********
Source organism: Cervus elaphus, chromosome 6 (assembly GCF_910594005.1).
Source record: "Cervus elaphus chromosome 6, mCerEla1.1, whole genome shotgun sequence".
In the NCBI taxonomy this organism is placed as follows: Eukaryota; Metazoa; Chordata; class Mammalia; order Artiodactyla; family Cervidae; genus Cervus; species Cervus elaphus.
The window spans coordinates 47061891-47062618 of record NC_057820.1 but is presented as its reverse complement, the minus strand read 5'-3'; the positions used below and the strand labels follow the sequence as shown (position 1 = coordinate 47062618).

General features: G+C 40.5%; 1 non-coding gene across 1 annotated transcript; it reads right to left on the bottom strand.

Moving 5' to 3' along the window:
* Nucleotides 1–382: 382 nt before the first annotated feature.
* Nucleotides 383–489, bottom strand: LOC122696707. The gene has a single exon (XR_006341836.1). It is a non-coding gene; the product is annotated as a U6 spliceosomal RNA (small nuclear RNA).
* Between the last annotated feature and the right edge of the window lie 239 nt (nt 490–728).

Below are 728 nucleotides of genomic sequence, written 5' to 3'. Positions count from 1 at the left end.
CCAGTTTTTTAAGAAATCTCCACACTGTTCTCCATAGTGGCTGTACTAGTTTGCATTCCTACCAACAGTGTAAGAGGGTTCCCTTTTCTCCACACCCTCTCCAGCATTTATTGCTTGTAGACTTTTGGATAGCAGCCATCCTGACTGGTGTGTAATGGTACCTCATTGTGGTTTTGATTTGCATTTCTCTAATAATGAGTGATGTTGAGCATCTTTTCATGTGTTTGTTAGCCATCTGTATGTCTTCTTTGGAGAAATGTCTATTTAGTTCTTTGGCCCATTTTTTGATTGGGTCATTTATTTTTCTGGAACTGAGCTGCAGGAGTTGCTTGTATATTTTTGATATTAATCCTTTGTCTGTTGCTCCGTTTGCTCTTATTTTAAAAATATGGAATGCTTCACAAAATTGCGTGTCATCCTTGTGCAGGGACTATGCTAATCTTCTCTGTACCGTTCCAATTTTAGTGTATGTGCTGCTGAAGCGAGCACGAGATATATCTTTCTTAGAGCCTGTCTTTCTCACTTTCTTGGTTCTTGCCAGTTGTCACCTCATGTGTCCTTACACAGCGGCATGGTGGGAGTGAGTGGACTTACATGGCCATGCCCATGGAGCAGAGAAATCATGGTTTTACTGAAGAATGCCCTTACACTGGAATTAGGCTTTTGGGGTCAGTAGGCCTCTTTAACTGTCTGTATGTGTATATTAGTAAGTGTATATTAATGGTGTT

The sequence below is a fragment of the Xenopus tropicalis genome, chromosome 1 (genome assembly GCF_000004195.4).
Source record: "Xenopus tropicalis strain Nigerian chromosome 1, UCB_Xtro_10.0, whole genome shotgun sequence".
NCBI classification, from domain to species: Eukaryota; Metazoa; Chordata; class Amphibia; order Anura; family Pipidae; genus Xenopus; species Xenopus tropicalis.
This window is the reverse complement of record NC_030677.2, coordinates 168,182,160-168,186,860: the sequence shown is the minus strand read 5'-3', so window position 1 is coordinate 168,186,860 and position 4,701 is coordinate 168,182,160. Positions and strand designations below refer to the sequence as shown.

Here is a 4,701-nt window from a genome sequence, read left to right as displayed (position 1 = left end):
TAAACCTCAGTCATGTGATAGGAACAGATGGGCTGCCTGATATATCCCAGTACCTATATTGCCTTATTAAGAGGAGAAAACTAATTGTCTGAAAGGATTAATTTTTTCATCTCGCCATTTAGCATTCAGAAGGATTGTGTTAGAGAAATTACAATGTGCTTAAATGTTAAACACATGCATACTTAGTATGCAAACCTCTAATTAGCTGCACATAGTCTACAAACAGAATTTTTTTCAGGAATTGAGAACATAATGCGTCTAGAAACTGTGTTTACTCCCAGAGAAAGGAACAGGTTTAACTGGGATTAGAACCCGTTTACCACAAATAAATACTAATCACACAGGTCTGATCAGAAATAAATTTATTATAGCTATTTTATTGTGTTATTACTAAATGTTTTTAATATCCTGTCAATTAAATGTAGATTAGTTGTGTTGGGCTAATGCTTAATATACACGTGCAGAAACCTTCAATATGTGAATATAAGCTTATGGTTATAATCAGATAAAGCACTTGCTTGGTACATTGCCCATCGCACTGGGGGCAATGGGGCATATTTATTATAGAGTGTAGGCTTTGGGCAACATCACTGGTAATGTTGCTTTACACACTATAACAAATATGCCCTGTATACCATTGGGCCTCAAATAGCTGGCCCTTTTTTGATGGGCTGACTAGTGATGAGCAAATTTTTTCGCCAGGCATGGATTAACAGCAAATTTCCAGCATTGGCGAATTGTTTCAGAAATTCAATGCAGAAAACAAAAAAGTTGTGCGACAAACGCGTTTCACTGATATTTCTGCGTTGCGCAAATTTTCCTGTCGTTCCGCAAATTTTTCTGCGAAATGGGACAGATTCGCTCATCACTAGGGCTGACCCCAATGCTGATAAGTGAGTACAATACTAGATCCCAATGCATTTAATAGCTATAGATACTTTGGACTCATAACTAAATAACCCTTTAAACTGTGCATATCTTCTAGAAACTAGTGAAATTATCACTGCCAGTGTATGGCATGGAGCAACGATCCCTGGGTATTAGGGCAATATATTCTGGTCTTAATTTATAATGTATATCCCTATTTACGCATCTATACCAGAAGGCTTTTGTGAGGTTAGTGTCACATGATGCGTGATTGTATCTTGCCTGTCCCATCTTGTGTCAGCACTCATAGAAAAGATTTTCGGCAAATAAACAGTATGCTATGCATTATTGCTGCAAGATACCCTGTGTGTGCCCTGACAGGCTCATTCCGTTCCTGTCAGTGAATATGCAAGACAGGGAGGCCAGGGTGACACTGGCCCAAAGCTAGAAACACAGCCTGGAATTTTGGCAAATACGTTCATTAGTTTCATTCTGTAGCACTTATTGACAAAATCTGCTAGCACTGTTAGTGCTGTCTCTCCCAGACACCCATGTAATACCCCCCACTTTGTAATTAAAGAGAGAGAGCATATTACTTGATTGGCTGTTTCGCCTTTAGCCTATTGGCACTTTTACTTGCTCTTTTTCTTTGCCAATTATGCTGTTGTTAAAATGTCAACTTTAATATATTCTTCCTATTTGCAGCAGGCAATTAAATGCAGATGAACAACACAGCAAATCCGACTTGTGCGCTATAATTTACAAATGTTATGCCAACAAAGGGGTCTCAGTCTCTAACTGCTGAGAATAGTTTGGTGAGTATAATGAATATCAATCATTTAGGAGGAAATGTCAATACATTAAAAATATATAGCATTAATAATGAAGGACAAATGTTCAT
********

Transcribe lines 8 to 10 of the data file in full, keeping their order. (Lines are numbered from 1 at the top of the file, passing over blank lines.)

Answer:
* Nucleotides 383–489, bottom strand: LOC122696707. The gene has a single exon (XR_006341836.1). It is a non-coding gene; the product is annotated as a U6 spliceosomal RNA (small nuclear RNA).
* Between the last annotated feature and the right edge of the window lie 239 nt (nt 490–728).

Below are 728 nucleotides of genomic sequence, written 5' to 3'. Positions count from 1 at the left end.